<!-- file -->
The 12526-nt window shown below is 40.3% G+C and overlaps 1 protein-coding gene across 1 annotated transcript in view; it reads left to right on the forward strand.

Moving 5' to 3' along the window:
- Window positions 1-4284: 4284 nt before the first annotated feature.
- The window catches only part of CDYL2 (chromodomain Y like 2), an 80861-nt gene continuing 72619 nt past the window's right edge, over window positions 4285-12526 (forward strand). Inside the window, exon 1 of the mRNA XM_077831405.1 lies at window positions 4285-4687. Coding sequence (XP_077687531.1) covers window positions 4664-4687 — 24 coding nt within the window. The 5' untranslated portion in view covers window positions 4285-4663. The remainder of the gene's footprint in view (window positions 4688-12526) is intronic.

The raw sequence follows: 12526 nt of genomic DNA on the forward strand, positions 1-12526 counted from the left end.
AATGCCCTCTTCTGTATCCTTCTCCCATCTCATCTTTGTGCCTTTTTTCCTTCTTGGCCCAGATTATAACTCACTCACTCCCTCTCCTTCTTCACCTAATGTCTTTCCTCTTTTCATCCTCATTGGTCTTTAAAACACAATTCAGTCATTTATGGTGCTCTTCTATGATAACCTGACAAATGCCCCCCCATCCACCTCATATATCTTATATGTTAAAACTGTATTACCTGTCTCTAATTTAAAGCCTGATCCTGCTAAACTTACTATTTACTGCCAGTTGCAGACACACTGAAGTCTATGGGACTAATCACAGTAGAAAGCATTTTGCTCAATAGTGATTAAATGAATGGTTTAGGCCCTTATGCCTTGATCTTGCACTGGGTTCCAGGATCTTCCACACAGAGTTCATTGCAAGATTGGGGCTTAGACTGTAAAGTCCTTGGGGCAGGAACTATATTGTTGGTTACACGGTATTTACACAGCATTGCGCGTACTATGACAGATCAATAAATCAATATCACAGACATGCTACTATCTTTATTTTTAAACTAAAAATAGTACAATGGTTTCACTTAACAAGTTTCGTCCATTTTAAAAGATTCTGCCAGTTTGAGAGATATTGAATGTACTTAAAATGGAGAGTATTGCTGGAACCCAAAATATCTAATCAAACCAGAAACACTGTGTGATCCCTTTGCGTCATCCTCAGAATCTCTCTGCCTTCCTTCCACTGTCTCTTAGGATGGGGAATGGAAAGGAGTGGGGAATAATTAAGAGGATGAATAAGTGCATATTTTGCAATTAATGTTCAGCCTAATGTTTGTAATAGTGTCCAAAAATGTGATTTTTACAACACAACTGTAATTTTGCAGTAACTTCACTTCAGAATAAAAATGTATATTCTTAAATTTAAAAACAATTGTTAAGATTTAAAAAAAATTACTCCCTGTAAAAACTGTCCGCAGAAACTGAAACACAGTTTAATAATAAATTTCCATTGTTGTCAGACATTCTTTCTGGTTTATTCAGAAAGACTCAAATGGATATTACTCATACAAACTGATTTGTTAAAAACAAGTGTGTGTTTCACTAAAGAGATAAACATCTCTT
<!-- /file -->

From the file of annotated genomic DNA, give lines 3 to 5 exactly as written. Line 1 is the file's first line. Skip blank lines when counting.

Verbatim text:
- Window positions 1-4284: 4284 nt before the first annotated feature.
- The window catches only part of CDYL2 (chromodomain Y like 2), an 80861-nt gene continuing 72619 nt past the window's right edge, over window positions 4285-12526 (forward strand). Inside the window, exon 1 of the mRNA XM_077831405.1 lies at window positions 4285-4687. Coding sequence (XP_077687531.1) covers window positions 4664-4687 — 24 coding nt within the window. The 5' untranslated portion in view covers window positions 4285-4663. The remainder of the gene's footprint in view (window positions 4688-12526) is intronic.

The raw sequence follows: 12526 nt of genomic DNA on the forward strand, positions 1-12526 counted from the left end.